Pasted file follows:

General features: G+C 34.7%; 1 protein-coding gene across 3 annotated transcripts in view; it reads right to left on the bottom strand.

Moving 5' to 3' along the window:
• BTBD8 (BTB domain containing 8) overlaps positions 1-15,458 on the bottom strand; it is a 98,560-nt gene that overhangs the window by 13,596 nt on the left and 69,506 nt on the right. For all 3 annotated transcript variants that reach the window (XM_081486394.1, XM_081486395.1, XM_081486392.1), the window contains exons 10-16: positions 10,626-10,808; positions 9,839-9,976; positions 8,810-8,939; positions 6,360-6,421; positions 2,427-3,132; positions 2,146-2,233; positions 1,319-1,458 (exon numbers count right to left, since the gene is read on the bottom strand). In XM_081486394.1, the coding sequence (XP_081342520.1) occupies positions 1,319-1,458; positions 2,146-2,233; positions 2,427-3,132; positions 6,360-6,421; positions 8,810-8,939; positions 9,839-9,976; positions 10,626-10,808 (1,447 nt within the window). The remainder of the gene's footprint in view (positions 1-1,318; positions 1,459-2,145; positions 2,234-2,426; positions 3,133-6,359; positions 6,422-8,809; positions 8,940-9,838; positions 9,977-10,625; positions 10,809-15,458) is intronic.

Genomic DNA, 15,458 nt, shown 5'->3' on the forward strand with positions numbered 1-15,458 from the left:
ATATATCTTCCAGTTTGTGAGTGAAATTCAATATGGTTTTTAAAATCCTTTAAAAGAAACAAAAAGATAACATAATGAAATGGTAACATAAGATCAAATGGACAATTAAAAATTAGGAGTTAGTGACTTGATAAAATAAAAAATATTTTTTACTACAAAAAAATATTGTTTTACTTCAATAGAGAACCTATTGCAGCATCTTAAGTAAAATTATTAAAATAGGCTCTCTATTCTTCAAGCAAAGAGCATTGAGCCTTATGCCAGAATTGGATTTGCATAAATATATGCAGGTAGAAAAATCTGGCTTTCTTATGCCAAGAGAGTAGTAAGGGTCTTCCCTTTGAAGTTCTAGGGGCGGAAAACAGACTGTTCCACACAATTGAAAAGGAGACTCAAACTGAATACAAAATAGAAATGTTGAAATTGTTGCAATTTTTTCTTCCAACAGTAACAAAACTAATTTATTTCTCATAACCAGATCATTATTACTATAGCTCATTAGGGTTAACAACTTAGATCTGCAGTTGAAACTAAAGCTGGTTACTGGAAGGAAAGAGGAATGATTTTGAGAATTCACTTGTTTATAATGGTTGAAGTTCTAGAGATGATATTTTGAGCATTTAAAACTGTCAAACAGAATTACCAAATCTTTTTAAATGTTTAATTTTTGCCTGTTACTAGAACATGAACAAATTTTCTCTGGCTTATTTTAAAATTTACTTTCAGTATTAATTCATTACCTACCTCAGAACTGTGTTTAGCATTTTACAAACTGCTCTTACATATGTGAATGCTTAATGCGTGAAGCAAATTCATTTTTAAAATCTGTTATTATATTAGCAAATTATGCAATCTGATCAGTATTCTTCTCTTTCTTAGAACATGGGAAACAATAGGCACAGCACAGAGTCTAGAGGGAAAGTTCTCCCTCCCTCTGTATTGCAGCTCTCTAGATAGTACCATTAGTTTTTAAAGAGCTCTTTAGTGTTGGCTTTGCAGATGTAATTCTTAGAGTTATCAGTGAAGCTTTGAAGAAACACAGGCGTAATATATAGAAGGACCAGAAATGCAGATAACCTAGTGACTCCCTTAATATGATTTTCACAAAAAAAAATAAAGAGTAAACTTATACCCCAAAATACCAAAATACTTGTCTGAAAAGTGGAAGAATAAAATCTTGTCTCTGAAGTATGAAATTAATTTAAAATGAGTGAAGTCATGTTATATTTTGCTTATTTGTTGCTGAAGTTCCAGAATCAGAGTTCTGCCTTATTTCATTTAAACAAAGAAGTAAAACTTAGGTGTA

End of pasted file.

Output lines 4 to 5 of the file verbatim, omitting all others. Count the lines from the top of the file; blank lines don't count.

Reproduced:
Genomic DNA, 15,458 nt, shown 5'->3' on the forward strand with positions numbered 1-15,458 from the left:
ATATATCTTCCAGTTTGTGAGTGAAATTCAATATGGTTTTTAAAATCCTTTAAAAGAAACAAAAAGATAACATAATGAAATGGTAACATAAGATCAAATGGACAATTAAAAATTAGGAGTTAGTGACTTGATAAAATAAAAAATATTTTTTACTACAAAAAAATATTGTTTTACTTCAATAGAGAACCTATTGCAGCATCTTAAGTAAAATTATTAAAATAGGCTCTCTATTCTTCAAGCAAAGAGCATTGAGCCTTATGCCAGAATTGGATTTGCATAAATATATGCAGGTAGAAAAATCTGGCTTTCTTATGCCAAGAGAGTAGTAAGGGTCTTCCCTTTGAAGTTCTAGGGGCGGAAAACAGACTGTTCCACACAATTGAAAAGGAGACTCAAACTGAATACAAAATAGAAATGTTGAAATTGTTGCAATTTTTTCTTCCAACAGTAACAAAACTAATTTATTTCTCATAACCAGATCATTATTACTATAGCTCATTAGGGTTAACAACTTAGATCTGCAGTTGAAACTAAAGCTGGTTACTGGAAGGAAAGAGGAATGATTTTGAGAATTCACTTGTTTATAATGGTTGAAGTTCTAGAGATGATATTTTGAGCATTTAAAACTGTCAAACAGAATTACCAAATCTTTTTAAATGTTTAATTTTTGCCTGTTACTAGAACATGAACAAATTTTCTCTGGCTTATTTTAAAATTTACTTTCAGTATTAATTCATTACCTACCTCAGAACTGTGTTTAGCATTTTACAAACTGCTCTTACATATGTGAATGCTTAATGCGTGAAGCAAATTCATTTTTAAAATCTGTTATTATATTAGCAAATTATGCAATCTGATCAGTATTCTTCTCTTTCTTAGAACATGGGAAACAATAGGCACAGCACAGAGTCTAGAGGGAAAGTTCTCCCTCCCTCTGTATTGCAGCTCTCTAGATAGTACCATTAGTTTTTAAAGAGCTCTTTAGTGTTGGCTTTGCAGATGTAATTCTTAGAGTTATCAGTGAAGCTTTGAAGAAACACAGGCGTAATATATAGAAGGACCAGAAATGCAGATAACCTAGTGACTCCCTTAATATGATTTTCACAAAAAAAAATAAAGAGTAAACTTATACCCCAAAATACCAAAATACTTGTCTGAAAAGTGGAAGAATAAAATCTTGTCTCTGAAGTATGAAATTAATTTAAAATGAGTGAAGTCATGTTATATTTTGCTTATTTGTTGCTGAAGTTCCAGAATCAGAGTTCTGCCTTATTTCATTTAAACAAAGAAGTAAAACTTAGGTGTA